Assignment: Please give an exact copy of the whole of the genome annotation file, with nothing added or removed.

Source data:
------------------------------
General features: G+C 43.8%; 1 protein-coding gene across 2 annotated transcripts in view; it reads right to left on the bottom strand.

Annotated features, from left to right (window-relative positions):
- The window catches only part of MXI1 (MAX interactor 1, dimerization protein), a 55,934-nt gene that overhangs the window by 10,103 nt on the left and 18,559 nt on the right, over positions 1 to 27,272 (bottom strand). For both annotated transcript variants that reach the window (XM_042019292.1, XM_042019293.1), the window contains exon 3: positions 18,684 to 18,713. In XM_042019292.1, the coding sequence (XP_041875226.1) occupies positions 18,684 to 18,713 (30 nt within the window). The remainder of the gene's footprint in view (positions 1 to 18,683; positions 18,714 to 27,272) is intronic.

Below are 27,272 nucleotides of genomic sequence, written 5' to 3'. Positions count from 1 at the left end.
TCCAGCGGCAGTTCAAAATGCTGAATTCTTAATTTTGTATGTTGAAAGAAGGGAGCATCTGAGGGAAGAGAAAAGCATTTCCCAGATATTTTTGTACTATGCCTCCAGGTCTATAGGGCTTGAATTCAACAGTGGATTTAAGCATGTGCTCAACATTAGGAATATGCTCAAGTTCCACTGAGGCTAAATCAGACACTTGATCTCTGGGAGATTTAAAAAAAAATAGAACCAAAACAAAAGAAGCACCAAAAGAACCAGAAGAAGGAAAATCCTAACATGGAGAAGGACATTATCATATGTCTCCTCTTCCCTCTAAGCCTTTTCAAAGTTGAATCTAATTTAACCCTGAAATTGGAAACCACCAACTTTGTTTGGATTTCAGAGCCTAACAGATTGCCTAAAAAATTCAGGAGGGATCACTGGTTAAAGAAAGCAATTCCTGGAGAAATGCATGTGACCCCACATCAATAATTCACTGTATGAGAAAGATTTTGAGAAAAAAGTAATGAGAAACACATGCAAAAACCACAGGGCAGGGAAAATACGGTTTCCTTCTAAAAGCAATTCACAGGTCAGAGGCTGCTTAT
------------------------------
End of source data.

General features: G+C 43.8%; 1 protein-coding gene across 2 annotated transcripts in view; it reads right to left on the bottom strand.

Annotated features, from left to right (window-relative positions):
- The window catches only part of MXI1 (MAX interactor 1, dimerization protein), a 55,934-nt gene that overhangs the window by 10,103 nt on the left and 18,559 nt on the right, over positions 1 to 27,272 (bottom strand). For both annotated transcript variants that reach the window (XM_042019292.1, XM_042019293.1), the window contains exon 3: positions 18,684 to 18,713. In XM_042019292.1, the coding sequence (XP_041875226.1) occupies positions 18,684 to 18,713 (30 nt within the window). The remainder of the gene's footprint in view (positions 1 to 18,683; positions 18,714 to 27,272) is intronic.

Below are 27,272 nucleotides of genomic sequence, written 5' to 3'. Positions count from 1 at the left end.
TCCAGCGGCAGTTCAAAATGCTGAATTCTTAATTTTGTATGTTGAAAGAAGGGAGCATCTGAGGGAAGAGAAAAGCATTTCCCAGATATTTTTGTACTATGCCTCCAGGTCTATAGGGCTTGAATTCAACAGTGGATTTAAGCATGTGCTCAACATTAGGAATATGCTCAAGTTCCACTGAGGCTAAATCAGACACTTGATCTCTGGGAGATTTAAAAAAAAATAGAACCAAAACAAAAGAAGCACCAAAAGAACCAGAAGAAGGAAAATCCTAACATGGAGAAGGACATTATCATATGTCTCCTCTTCCCTCTAAGCCTTTTCAAAGTTGAATCTAATTTAACCCTGAAATTGGAAACCACCAACTTTGTTTGGATTTCAGAGCCTAACAGATTGCCTAAAAAATTCAGGAGGGATCACTGGTTAAAGAAAGCAATTCCTGGAGAAATGCATGTGACCCCACATCAATAATTCACTGTATGAGAAAGATTTTGAGAAAAAAGTAATGAGAAACACATGCAAAAACCACAGGGCAGGGAAAATACGGTTTCCTTCTAAAAGCAATTCACAGGTCAGAGGCTGCTTAT